Movie Review: Monster Hunter23rd February 2021
Visual flair only takes a film so far, but director Paul W. S. Anderson has yet to grasp that. Adapting video games to film for the better part of two decades, Anderson and various studios have coasted along on the relatively comfortable notion that fans will lap up anything even vaguely connected to the IPs they love to play. Their love for the product manipulated and churned into a contemptible piece of film, more often than not the outcomes are so bad they’re fun. But Monster Hunter, the latest Anderson and Milla Jovovich collaboration, has none of the entertainment value that can be found elsewhere in this cursed genre, trading it in for a semi-serious, poorly charted attempt at committing the latest video game trend to film.
Always behind the curve, Anderson and his crew put pen to paper after the initial bubble of love for the game has popped. For a film based on heroes battling monsters, the sky is very much the limit. Considering the endless possibilities that present themselves in both design and character, it is a shame to see Anderson offer up the most practical, predictable solutions on hand. His direction has not improved since his earliest projects. Event Horizon is feeling more and more like it was ghost directed by someone who knew how to craft a thrilling bit of horror. His big-budget antics with monsters and zombies has steered him well so far, collating a strange cult following for lovers of video games and brainless entertainment. But the snooze-inducing ridicule he finds himself creating, either accidentally or with venomous purpose, is truly unpalatable. Crane shots and shoddy action camerawork, the few scenes that aren’t glistening with rain or unsteady camerawork are just as bleak and predictable as the script that provoked them.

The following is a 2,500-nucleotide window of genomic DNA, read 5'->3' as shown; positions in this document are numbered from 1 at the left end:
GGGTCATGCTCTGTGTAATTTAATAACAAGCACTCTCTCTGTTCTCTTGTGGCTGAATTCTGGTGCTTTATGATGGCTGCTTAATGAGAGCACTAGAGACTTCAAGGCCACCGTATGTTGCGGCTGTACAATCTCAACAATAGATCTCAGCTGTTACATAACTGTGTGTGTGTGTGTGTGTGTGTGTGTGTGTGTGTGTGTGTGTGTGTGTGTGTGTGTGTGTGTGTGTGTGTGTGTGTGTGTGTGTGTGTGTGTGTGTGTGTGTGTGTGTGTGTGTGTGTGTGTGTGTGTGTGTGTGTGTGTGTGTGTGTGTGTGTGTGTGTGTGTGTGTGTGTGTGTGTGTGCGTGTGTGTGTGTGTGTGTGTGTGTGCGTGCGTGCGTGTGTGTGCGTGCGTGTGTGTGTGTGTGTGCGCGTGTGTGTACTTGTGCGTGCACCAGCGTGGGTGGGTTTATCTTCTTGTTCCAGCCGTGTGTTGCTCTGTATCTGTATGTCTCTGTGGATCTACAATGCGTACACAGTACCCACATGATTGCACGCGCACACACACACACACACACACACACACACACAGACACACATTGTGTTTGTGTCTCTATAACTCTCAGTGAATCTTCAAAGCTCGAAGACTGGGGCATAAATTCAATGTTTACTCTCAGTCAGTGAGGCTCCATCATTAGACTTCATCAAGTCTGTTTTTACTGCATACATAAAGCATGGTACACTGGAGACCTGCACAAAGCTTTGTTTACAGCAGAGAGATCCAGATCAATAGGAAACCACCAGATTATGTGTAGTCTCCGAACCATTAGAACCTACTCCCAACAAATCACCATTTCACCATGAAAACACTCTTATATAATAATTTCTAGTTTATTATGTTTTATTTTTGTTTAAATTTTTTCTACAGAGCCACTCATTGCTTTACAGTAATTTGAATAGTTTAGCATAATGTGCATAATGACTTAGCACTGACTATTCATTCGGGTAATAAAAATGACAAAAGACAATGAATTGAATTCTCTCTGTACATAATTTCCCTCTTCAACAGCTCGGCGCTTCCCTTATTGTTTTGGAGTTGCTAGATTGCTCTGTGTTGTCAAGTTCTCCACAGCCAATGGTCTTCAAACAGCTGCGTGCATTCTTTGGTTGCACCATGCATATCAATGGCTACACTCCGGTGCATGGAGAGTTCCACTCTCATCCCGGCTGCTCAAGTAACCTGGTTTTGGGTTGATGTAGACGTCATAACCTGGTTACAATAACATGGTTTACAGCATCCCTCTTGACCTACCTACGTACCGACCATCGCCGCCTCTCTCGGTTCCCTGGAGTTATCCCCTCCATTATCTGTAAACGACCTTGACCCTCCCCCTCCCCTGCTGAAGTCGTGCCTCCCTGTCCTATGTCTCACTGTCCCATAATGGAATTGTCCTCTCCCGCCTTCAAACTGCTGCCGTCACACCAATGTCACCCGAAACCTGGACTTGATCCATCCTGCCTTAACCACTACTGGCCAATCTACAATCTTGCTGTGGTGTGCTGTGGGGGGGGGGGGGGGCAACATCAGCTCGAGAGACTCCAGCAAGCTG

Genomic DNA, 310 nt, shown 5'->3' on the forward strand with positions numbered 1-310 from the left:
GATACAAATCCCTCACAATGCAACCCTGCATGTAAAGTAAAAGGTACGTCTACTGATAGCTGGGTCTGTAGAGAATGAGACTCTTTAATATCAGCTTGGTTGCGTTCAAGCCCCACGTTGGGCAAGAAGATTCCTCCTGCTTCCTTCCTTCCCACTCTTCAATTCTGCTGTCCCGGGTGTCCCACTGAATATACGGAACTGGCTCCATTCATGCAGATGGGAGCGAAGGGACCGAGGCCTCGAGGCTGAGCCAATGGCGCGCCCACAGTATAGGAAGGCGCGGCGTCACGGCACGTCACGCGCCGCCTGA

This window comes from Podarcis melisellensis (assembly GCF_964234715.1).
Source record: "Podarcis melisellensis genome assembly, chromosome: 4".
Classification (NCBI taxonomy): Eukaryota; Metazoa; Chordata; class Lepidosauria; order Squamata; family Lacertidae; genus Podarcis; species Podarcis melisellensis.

Variety is necessary in a film that wishes to cling to its massive monsters and turgid heroes. Artemis and company are swiftly cut through, leaving only Jovovich to fight these massive beasts. That would be a spoiler had these supporting performers’ combined screen time been more than a brisk twenty minutes at the start of the film. They are the cannon fodder used solely to build up a threat that will later be vanquished by the lead and her new band of friends. Tony Jaa and Ron Perlman appear in these supporting capacities, offering nothing particularly memorable or brutally horrible. Assimilating themselves into the background and trying to make it through unnoticed, the two are provided less than ample material to work with, and try their best to make it look like they’re not phoning in every line of depressingly bland dialogue.
Audiences, most likely, do not care for the emotional throes and pacing of these blank slates. Neither do the cast. They shuffle through the deserts firing their weapons at vaguely accommodating creatures of villainous, large proportions. An opening twenty minutes dedicated to killing off most of the cast, and then a remaining hour and twenty to fumble around the landscape of quick-cut choreography and a troubled leading character looking to adapt to the new world around her. Anderson steals from Alien in more than just lighting and attempted style, but in vanquishing the beasts of the screen and how they appear too. His best efforts at providing an adaptation of Monster Hunter, a game he has an apparent passion for, is to cut through a bland landscape of browns and greys and deliver a series of events that will have even the most rabid fans scratching their heads at just what exactly has happened.